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I am porting some C# .Net code to WinRT and I am having trouble figuring out how to replace the following:

bool threadDone = false;
Thread updateThread = null;

void StartUpdateThread() {
  threadDone = false;
  updateThread = new Thread(new ThreadStart(SendUpdateThread));
  updateThread.Start();
}

void StopUpdateThread() {
  if (updateThread == null) return;
  threadDone = true;
  updateThread.Join();
  updateThread = null;
}

void SendUpdateThread() {
  while(!threadDone) { 
    ... 
    Thread.Sleep(...);
  }
}

What is the best way to replace this in WinRT. I have looked at ThreadPool.RunAsync(...) to start the code running, but I am not sure of the best wait to stop it and wait for its completion in StopUpdateThread. Also, what do I replace the sleep with in my thread function?

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2  
Threading is dead! Long live threading! –  Ritch Melton Apr 20 '12 at 0:25
    
Then what do I replace it with? Essentially, I want to periodically (every N milliseconds) send out updates. Is there a better way to do this with WinRT? –  gamernb Apr 20 '12 at 0:27
    
Ingoring the trivial async/await answer, that's a difficult question to answer without more information. Send updates to whom? What do you do when you are tombstoned or shutdown unexpectedly –  Ritch Melton Apr 20 '12 at 0:30
    
This is for a client of a networked game. The thread periodically checks for any changes since the last update sent out over the network, and sends the new changes. –  gamernb Apr 20 '12 at 2:44

1 Answer 1

up vote 2 down vote accepted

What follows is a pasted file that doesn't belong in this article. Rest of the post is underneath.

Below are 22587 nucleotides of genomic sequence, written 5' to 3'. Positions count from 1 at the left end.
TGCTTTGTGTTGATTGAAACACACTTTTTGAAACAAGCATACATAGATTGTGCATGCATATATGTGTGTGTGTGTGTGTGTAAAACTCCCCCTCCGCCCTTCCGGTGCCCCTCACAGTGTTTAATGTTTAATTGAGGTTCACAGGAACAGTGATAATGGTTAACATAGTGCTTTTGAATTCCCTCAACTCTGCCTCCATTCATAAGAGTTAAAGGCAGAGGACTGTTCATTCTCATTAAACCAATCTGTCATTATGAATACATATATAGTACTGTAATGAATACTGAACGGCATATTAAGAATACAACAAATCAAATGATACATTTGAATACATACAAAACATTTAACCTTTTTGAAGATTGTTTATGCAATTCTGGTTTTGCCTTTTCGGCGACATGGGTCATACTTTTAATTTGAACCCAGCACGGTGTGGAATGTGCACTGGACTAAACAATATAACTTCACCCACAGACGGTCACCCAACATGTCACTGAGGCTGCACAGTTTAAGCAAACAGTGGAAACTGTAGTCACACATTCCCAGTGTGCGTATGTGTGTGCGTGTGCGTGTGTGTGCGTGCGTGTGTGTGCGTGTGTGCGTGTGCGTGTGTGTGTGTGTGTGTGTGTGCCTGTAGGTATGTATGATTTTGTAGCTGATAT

Since we're talking about C# 5 GUI application, it would be probably best if you didn't block anything and used Tasks and async-await instead. That could look something like this:

// I think this field needs to be volatile even in your version
volatile bool taskDone = false;
Task updateTask = null;

void StartUpdateTask() {
  taskDone = false;
  updateTask = Task.Run(SendUpdateTask);
}

async Task StopUpdateTask() {
  if (updateTask == null) return;
  taskDone = true;
  await updateTask;
  updateTask = null;
}

async Task SendUpdateTask() {
  while (!taskDone) { 
    ... 
    await Task.Delay(…);
  }
}

But to use this code correctly, you actually need to understand what async-await does, so you should read up about that.

Also, this might not be exactly what you need, but that's hard to know based just on the information in your question.

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Thanks for the volatile suggestion. –  gamernb Apr 20 '12 at 2:46
    
One minor thing, in order for it to compile, I had to do the following: updateTask = Task.Run((Func<Task>)SendUpdateThread); –  gamernb Apr 20 '12 at 4:20

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